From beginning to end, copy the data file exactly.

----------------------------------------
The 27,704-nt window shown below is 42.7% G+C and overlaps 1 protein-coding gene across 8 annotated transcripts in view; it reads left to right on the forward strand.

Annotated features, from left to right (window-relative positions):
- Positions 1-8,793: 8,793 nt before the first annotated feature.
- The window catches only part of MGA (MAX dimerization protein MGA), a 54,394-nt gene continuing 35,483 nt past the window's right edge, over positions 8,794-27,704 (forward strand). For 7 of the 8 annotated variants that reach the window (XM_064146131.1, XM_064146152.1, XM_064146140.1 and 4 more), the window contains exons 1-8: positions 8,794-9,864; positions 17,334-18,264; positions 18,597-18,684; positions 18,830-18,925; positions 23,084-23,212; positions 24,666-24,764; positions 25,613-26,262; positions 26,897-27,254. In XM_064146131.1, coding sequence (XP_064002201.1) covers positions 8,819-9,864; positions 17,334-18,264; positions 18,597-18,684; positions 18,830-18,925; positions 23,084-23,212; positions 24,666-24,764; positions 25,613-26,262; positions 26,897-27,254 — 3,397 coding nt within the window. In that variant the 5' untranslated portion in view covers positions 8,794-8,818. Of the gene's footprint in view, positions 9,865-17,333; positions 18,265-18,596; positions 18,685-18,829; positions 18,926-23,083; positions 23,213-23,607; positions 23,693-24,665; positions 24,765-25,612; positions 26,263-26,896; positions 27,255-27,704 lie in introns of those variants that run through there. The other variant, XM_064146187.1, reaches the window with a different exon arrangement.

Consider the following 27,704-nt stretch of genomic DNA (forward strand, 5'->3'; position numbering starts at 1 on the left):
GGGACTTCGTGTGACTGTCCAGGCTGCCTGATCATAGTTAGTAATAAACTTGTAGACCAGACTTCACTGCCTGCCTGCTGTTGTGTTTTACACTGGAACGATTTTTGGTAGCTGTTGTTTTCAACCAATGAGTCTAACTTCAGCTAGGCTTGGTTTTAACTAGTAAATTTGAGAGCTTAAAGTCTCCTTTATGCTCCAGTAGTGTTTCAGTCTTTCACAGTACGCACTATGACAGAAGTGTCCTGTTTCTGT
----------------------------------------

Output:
The 27,704-nt window shown below is 42.7% G+C and overlaps 1 protein-coding gene across 8 annotated transcripts in view; it reads left to right on the forward strand.

Annotated features, from left to right (window-relative positions):
- Positions 1-8,793: 8,793 nt before the first annotated feature.
- The window catches only part of MGA (MAX dimerization protein MGA), a 54,394-nt gene continuing 35,483 nt past the window's right edge, over positions 8,794-27,704 (forward strand). For 7 of the 8 annotated variants that reach the window (XM_064146131.1, XM_064146152.1, XM_064146140.1 and 4 more), the window contains exons 1-8: positions 8,794-9,864; positions 17,334-18,264; positions 18,597-18,684; positions 18,830-18,925; positions 23,084-23,212; positions 24,666-24,764; positions 25,613-26,262; positions 26,897-27,254. In XM_064146131.1, coding sequence (XP_064002201.1) covers positions 8,819-9,864; positions 17,334-18,264; positions 18,597-18,684; positions 18,830-18,925; positions 23,084-23,212; positions 24,666-24,764; positions 25,613-26,262; positions 26,897-27,254 — 3,397 coding nt within the window. In that variant the 5' untranslated portion in view covers positions 8,794-8,818. Of the gene's footprint in view, positions 9,865-17,333; positions 18,265-18,596; positions 18,685-18,829; positions 18,926-23,083; positions 23,213-23,607; positions 23,693-24,665; positions 24,765-25,612; positions 26,263-26,896; positions 27,255-27,704 lie in introns of those variants that run through there. The other variant, XM_064146187.1, reaches the window with a different exon arrangement.

Consider the following 27,704-nt stretch of genomic DNA (forward strand, 5'->3'; position numbering starts at 1 on the left):
GGGACTTCGTGTGACTGTCCAGGCTGCCTGATCATAGTTAGTAATAAACTTGTAGACCAGACTTCACTGCCTGCCTGCTGTTGTGTTTTACACTGGAACGATTTTTGGTAGCTGTTGTTTTCAACCAATGAGTCTAACTTCAGCTAGGCTTGGTTTTAACTAGTAAATTTGAGAGCTTAAAGTCTCCTTTATGCTCCAGTAGTGTTTCAGTCTTTCACAGTACGCACTATGACAGAAGTGTCCTGTTTCTGT